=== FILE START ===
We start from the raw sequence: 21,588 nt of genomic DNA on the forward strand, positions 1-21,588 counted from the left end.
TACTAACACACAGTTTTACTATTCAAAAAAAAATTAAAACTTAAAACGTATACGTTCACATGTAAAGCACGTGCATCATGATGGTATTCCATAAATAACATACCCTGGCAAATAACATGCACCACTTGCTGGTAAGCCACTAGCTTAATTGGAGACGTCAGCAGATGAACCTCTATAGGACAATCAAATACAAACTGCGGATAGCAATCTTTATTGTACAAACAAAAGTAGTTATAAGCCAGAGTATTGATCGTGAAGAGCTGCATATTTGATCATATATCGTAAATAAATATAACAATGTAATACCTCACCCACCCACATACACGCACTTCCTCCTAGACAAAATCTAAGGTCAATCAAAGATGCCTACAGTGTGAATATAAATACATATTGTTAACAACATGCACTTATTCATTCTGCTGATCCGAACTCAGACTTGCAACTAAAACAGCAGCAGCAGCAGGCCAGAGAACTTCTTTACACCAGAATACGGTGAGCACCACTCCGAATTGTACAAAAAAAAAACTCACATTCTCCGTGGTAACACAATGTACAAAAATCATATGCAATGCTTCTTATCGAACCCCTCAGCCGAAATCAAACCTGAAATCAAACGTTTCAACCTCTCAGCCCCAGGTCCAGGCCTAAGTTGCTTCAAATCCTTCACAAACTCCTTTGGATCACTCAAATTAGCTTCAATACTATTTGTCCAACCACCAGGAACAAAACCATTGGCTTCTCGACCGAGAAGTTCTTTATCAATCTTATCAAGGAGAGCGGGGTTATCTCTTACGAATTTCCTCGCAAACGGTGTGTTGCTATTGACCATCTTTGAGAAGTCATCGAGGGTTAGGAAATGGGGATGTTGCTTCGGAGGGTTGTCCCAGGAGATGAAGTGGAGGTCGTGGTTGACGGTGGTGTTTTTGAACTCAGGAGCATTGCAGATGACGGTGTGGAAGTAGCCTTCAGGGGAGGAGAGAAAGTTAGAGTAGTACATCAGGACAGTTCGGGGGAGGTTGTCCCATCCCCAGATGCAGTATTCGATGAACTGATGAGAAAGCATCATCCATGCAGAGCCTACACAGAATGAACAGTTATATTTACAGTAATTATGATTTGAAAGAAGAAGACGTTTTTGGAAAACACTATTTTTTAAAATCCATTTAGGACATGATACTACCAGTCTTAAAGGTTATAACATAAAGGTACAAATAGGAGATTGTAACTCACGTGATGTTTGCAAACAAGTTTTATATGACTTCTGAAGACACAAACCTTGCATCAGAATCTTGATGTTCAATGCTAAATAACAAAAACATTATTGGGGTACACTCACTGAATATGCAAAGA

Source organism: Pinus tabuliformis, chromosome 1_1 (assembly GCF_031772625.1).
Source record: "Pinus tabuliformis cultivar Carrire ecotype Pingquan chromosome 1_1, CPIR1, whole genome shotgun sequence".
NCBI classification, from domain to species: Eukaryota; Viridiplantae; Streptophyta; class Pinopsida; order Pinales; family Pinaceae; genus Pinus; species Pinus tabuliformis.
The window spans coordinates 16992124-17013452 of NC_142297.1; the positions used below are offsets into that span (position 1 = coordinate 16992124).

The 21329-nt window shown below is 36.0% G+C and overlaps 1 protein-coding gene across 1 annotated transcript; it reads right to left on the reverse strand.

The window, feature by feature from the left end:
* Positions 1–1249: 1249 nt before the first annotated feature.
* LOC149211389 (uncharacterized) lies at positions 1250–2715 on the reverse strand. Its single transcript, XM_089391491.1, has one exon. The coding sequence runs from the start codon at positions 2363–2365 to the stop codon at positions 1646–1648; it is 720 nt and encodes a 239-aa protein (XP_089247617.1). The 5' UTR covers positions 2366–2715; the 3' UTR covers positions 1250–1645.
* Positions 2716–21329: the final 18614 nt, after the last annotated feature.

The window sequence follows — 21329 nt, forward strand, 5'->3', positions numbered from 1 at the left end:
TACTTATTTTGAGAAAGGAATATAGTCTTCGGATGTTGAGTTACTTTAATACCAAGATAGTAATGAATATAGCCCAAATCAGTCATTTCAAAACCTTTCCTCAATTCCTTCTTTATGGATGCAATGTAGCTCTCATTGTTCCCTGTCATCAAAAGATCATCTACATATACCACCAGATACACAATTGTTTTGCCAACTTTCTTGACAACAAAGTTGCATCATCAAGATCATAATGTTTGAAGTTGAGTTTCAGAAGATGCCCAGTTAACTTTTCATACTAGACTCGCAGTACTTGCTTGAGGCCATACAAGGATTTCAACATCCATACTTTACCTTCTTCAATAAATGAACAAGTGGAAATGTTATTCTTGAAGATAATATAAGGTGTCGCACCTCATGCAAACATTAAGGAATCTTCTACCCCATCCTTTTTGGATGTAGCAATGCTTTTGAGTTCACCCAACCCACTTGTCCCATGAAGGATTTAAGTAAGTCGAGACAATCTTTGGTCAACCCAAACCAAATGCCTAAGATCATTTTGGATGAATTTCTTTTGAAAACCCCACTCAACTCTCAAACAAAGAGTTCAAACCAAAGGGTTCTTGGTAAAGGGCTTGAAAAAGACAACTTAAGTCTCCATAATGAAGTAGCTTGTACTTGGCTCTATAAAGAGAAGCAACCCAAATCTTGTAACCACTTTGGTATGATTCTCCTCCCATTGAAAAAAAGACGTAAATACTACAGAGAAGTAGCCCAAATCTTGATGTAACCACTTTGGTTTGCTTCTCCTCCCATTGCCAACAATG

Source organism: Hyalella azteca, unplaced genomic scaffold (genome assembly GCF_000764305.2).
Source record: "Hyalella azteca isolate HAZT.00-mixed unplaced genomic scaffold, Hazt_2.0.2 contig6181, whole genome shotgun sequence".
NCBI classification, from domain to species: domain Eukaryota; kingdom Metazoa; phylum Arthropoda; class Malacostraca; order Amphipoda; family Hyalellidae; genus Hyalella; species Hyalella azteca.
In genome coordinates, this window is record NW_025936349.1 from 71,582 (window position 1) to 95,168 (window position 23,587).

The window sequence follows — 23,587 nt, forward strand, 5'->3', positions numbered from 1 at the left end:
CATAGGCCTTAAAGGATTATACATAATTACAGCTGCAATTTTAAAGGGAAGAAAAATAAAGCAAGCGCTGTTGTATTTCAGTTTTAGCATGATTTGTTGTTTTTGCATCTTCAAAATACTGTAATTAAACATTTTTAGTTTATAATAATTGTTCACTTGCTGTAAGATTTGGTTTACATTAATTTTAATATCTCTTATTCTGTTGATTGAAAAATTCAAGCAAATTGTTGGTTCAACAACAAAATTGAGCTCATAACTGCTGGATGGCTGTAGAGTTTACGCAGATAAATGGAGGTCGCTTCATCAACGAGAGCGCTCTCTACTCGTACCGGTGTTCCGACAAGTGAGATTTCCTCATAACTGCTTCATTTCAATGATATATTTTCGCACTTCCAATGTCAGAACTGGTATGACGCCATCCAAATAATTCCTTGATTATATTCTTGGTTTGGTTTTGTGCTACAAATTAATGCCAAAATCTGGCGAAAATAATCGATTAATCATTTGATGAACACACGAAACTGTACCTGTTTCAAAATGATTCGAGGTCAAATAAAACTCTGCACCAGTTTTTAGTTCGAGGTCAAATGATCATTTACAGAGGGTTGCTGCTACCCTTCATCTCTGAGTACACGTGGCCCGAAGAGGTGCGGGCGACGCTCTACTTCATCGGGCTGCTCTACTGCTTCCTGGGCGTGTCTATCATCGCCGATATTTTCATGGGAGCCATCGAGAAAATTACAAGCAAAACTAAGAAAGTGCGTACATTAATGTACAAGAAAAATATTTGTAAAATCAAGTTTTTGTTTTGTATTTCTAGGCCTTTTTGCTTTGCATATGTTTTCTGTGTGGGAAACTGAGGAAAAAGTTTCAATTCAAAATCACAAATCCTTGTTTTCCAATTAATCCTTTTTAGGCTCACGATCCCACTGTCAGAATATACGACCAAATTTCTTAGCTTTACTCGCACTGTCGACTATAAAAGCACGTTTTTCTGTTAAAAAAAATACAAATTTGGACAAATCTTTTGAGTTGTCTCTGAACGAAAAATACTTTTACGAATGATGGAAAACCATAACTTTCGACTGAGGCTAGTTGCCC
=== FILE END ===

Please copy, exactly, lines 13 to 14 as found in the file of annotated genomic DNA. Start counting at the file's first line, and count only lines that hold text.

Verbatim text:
TACTTATTTTGAGAAAGGAATATAGTCTTCGGATGTTGAGTTACTTTAATACCAAGATAGTAATGAATATAGCCCAAATCAGTCATTTCAAAACCTTTCCTCAATTCCTTCTTTATGGATGCAATGTAGCTCTCATTGTTCCCTGTCATCAAAAGATCATCTACATATACCACCAGATACACAATTGTTTTGCCAACTTTCTTGACAACAAAGTTGCATCATCAAGATCATAATGTTTGAAGTTGAGTTTCAGAAGATGCCCAGTTAACTTTTCATACTAGACTCGCAGTACTTGCTTGAGGCCATACAAGGATTTCAACATCCATACTTTACCTTCTTCAATAAATGAACAAGTGGAAATGTTATTCTTGAAGATAATATAAGGTGTCGCACCTCATGCAAACATTAAGGAATCTTCTACCCCATCCTTTTTGGATGTAGCAATGCTTTTGAGTTCACCCAACCCACTTGTCCCATGAAGGATTTAAGTAAGTCGAGACAATCTTTGGTCAACCCAAACCAAATGCCTAAGATCATTTTGGATGAATTTCTTTTGAAAACCCCACTCAACTCTCAAACAAAGAGTTCAAACCAAAGGGTTCTTGGTAAAGGGCTTGAAAAAGACAACTTAAGTCTCCATAATGAAGTAGCTTGTACTTGGCTCTATAAAGAGAAGCAACCCAAATCTTGTAACCACTTTGGTATGATTCTCCTCCCATTGAAAAAAAGACGTAAATACTACAGAGAAGTAGCCCAAATCTTGATGTAACCACTTTGGTTTGCTTCTCCTCCCATTGCCAACAATG

Source organism: Hyalella azteca, unplaced genomic scaffold (genome assembly GCF_000764305.2).